We’ve all sat through movies or sermons that were too long, and we’ve read blogs that had too many words or not nearly enough (I hope this isn’t one of them). How do you know when the length is just right? Is there a magic number for testimony videos? Three minutes? Five minutes? Fifteen minutes? The answer is (drum roll please) IT DEPENDS! Just what you wanted to hear, I’m sure.
Stories I’ve edited usually run anywhere from 3.5 minutes to 10 minutes. Which stories are better, shorter or longer? I’ve seen really good two hour movies and I’ve seen really boring two hour movies. So this question is really more based around how long is it possible to keep someone INTRIGUED with the particular story you are telling. Every story will have a different answer. So let’s talk about what to keep in mind when you approach your story and 3 principles to the perfect length of story!
1. Do not aim to fill a time slot.
We are trying to tell a really great story, not fill up a 10 minute block of time in a service. Approach the story that way. Keep in mind the longer the story is, the harder it is to keep the audience’s attention. Imagine if someone was attempting to make a really good 5 hour movie. It can be done, I’m sure, but that’s a tall order! On the other side of the coin, imagine if The Dark Knight (running time of 152 minutes) was only 30 minutes long, we would have missed out on some really great stuff. The point is let the story determine how long it should be, not a time slot. That’s the first principle on the perfect length of story.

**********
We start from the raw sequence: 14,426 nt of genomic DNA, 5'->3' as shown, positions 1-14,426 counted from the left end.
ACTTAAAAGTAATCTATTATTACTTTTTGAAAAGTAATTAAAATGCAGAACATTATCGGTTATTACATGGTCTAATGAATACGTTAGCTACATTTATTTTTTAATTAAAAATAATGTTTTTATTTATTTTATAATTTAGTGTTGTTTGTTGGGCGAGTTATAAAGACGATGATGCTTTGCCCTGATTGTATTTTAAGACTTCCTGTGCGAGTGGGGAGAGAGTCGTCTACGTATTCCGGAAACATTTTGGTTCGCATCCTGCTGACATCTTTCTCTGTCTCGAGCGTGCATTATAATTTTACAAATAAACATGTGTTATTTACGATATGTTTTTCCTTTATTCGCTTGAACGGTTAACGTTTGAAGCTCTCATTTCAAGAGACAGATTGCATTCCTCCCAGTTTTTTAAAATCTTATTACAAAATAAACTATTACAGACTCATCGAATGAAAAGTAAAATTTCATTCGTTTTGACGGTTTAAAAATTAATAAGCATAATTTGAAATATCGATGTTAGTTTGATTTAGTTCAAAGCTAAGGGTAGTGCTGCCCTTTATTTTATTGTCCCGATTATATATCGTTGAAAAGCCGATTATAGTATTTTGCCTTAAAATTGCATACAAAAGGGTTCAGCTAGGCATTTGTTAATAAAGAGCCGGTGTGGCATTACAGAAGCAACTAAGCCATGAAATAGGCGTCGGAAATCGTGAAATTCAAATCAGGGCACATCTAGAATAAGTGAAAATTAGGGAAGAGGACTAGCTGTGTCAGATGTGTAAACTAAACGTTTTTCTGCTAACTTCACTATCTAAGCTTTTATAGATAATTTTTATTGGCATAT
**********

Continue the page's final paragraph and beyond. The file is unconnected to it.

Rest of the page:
2. Continue to introduce NEW information.
Whenever a story drags or slows down, what is happening is just simply a lack of new information. A lot of times it seems like your interviewee is introducing new and interesting information, but many times they are saying the same things over and over just with different words. It’s your job, of course, as an editor to weed through parts of the story that drag. Make sure you’re continuing to reveal new morsels of information that keep the story moving forward, not the same information repeated two different ways, like what I just did there.
Some stories have more dramatic events or interesting details to work through that can sustain your attention longer. Other stories are more simple and to the point and it would be foolish to try to make it into something longer than it should be. Don’t be afraid to make your story short and sweet!
3. It’s done when there’s nothing left to remove
Continue to cut until you’re confident that every clip in the story is there for a purpose and MUST be there. If cutting a clip/statement creates confusion or removes heart or empathy towards the storyteller then you leave it. If not, you must cut it.
Have a purpose for every clip in your story beyond “it’s a fact that they shared.” This will help eliminate fluff and keep your story “moving”.
In closing, always err on the side of being too short. Ideally I want to leave people feeling satisfied with the story I’m telling but if I’m going to make a mistake with the length I’d rather leave people longing for more, rather than leaving them bored. I want the audience to lean forward in their seats, not start looking for their phone. Getting the length of the story “right”, is about keeping the audience engaged and not filling up a time slot. I hope these principles help you in finding the perfect length of story.
The Story Guide is an online, masterclass style workshop created to help storytellers tell better stories within the local church. Visit TheStoryGuide.com to preview the class and check out our blog for on-set tricks and storytelling tips.